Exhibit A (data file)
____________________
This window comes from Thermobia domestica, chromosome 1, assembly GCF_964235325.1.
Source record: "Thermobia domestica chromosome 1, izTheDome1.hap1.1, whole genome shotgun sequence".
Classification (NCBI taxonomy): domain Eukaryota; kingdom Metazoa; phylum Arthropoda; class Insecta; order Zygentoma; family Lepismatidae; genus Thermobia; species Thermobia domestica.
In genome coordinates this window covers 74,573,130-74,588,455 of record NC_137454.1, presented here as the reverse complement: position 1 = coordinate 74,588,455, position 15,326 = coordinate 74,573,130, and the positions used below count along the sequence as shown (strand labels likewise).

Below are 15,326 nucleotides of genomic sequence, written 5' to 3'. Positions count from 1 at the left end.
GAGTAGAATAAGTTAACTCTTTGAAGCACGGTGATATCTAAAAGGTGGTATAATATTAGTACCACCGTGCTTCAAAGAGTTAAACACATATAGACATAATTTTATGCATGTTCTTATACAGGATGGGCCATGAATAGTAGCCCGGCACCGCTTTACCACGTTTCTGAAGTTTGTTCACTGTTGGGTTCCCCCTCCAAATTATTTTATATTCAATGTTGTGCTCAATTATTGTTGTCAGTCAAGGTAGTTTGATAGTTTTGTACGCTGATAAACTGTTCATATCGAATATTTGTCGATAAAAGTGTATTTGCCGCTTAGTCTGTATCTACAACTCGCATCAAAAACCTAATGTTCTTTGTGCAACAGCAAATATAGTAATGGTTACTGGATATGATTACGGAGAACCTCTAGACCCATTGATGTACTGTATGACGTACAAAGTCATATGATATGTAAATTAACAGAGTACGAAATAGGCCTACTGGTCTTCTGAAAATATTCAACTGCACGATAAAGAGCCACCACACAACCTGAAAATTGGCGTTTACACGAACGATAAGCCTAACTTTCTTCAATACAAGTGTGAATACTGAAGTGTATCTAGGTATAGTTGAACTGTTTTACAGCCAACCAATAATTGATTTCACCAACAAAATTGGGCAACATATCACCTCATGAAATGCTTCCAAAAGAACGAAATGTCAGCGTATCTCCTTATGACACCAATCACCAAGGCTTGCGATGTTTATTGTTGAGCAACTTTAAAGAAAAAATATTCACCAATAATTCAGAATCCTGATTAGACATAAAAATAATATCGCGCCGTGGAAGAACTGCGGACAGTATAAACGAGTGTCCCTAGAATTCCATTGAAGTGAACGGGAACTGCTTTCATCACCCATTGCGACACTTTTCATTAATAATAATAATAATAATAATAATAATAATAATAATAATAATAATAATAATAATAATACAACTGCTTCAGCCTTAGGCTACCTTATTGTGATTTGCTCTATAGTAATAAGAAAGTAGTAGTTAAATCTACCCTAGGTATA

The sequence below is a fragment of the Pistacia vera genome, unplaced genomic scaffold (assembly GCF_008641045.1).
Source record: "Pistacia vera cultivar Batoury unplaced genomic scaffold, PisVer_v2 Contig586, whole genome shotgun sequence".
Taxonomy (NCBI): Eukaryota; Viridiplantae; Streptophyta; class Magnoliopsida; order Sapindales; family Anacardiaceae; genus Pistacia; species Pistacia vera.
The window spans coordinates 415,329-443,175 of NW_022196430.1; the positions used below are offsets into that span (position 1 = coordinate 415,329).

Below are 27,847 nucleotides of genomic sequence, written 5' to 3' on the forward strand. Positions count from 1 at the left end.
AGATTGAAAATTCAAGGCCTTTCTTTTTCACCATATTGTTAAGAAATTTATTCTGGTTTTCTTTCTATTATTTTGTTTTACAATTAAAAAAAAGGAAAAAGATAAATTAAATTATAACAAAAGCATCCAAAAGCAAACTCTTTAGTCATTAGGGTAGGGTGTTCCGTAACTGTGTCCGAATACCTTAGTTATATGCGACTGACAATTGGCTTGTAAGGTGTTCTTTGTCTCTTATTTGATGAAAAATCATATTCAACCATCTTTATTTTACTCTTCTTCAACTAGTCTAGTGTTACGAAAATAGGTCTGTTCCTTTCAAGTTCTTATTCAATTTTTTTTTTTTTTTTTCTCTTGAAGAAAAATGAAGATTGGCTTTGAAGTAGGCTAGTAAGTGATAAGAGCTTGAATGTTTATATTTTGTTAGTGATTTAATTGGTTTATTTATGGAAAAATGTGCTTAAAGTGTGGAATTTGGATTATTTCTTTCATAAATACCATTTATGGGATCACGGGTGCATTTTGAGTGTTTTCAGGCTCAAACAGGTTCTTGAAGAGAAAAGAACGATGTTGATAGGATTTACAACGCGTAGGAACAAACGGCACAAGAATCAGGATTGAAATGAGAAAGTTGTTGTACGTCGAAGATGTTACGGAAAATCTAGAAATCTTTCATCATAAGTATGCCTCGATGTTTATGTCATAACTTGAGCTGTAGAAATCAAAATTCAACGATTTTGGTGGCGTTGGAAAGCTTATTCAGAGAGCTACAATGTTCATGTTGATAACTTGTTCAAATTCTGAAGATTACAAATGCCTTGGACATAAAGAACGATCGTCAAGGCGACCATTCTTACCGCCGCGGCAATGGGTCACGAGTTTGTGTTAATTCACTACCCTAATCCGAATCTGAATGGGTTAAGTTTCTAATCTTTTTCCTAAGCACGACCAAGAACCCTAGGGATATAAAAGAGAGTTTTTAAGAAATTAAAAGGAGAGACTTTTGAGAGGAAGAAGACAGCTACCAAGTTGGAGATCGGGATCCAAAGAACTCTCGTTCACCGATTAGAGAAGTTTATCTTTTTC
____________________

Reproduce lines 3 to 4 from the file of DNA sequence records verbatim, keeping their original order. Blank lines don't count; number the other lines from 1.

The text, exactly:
Classification (NCBI taxonomy): domain Eukaryota; kingdom Metazoa; phylum Arthropoda; class Insecta; order Zygentoma; family Lepismatidae; genus Thermobia; species Thermobia domestica.
In genome coordinates this window covers 74,573,130-74,588,455 of record NC_137454.1, presented here as the reverse complement: position 1 = coordinate 74,588,455, position 15,326 = coordinate 74,573,130, and the positions used below count along the sequence as shown (strand labels likewise).